Google (GOOG) Earth provides Web users with basic global satellite imagery periodically updated. “It’s always sunny,” says Scott Larson, “and the car is parked out front.” Soon, Larson says, his startup, UrtheCast, will begin broadcasting high-resolution, near-live global images and video from the cameras it’s planning to affix to the International Space Station.
A Russian rocket flying to the space station in October will drop off about 238 pounds of the Canadian company’s equipment, including the first nondefense high-definition video camera for filming earth from space. UrtheCast’s 4.5-foot-long camera, designed to handle the radiation and extreme temperatures of orbit, will record 90-second videos 150 times a day as the spacecraft circles the planet, Larson says. A second camera will continuously snap still photos. Together, the stills will cover a 47.3-kilometer-wide swath of the planet and generate 2.5 terabytes of data a day, the equivalent of about 270 full-length movies. UrtheCast’s engineers will condense and post the visuals to the company’s website an hour or two later. “With our images, you can see things moving and changing,” Larson says. Read more…
Urthecast says that two high-resolution cameras, one for video and one for stills, will be launched into space in October on a Russian rocket and bolted to the International Space Station’s hull by the end of the month. Then, a few months later, they’ll be turned on and start streaming content live to the Earth.
The imaging systems have about a one-meter resolution, which means they won’t be able to see people–even cars will be just a few pixels across (far poorer resolution than spy satellites can see, for example). But, the cameras will be able to see things like crowds, stadium shows, and potentially even news events like plane crashes and floods.
In effect, the feed will be a very public eye on the Earth that can potentially drive conversations about news, environmental matters, and even political actions–in a very unique way. The UN plans to use the feeds for crisis monitoring.
Pictures from the space station, taken by hand, have often captured the world’s imagination, such as NASA’s amazing Black Marble imagery. The most recent ISS crews have also racked up an extraordinary number of Earth observation photos, such as the image of New York above.
Article By Calgary Herald, posted from MARIO TONEGUZZI
A technology company, based in Vancouver and Calgary, that is working on the world’s first near-live HD video feed of Earth from space, has secured an exclusive partnership with the Science Channel to bring viewers images from the International Space Station as it orbits over 200 miles above Earth.
The programming will be developed once UrtheCast’s HD cameras are installed on the ISS and video streaming begins. Read more.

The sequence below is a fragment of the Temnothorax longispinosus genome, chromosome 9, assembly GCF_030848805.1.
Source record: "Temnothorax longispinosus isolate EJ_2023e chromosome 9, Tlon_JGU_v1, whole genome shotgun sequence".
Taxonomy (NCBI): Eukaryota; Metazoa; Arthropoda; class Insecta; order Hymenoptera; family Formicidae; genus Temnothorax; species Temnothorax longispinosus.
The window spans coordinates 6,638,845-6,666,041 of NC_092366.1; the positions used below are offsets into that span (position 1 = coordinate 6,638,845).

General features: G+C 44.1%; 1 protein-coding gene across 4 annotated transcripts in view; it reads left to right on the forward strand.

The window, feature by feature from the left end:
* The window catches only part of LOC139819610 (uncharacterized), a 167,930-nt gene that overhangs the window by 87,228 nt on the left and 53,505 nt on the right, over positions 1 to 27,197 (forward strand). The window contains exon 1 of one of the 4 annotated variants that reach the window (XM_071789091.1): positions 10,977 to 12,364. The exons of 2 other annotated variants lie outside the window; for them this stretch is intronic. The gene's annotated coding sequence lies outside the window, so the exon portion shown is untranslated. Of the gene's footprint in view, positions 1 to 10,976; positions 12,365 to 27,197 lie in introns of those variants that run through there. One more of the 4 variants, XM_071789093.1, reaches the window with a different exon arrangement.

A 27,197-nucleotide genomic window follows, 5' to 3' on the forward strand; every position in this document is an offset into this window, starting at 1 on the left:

Soon the rest of humanity will get to watch what astronauts see when they look out of the windows of the International Space Station.
“There’s something that astronauts have that’s described as the overview effect,” says Wade Larson, co-founder of Urthecast. “They often get very philosophical, and even emotional, when they describe this effect when they step out of the Earth’s gravitational pull, and looking back and seeing what the planet looks like. It’s a sense of connectedness and you know, the big picture in the sense of ecological fragility.” Read more.
A Canadian company plans to one-up Google Earth by streaming video footage straight from the International Space Station to the web with a top time delay of just a few hours.
Urthecastis due to begin beaming the view from the ISS by autumn 2013 — the equipment will be finished by the summer, then shipped to Russia and sent to the space station via two Soyuz rockets. Once there, the Russian space agency will install it beneath the ISS and downlink the data to Earth where it will be published. Read more.
A Vancouver-based company hopes to have two cameras hooked up to the International Space Station sometime this year that will offer Internet users a new twist on the aerial imagery offered by Google and other companies.
Unlike the satellite images users are already familiar with, which usually are months if not years out of date, Urthecast (pronounced Earth-cast) is promising to continually update its site with fresh photos and video. Read more.
A technology company, based in Calgary and Vancouver, that is working on the world’s first near-live HD video feed of Earth from space, has appointed the former Canadian Space Agency president to its board of directors.
UrtheCast said William ‘Mac’ Evans will help guide the international tech startup in providing the video stream from the International Space Station. Read more.
Prof. Holdaway joins a handful of other distinguished business figures and space experts as director of the hotly-tipped startup, and will help guide the company on its way to providing the world’s first HD Earth video stream from the International Space Station (ISS).
“Richard is extremely active in engineering, education, and aeronautics outside of RAL, an organization we’ve worked with throughout the project, and his membership on the board will be invaluable,” says Scott Larson, UrtheCast President and Director. Read more.
A Vancouver startup based on the audacious strategy of launching high-definition video cameras into space has captured the attention of one of Canada’s most high-profile CEOs.
Anthony Lacavera, chairman and CEO of Wind Mobile, has joined the board of directors of UrtheCast, a company that plans to operate and sell footage from a host of cameras attached to the International Space Station. Read more.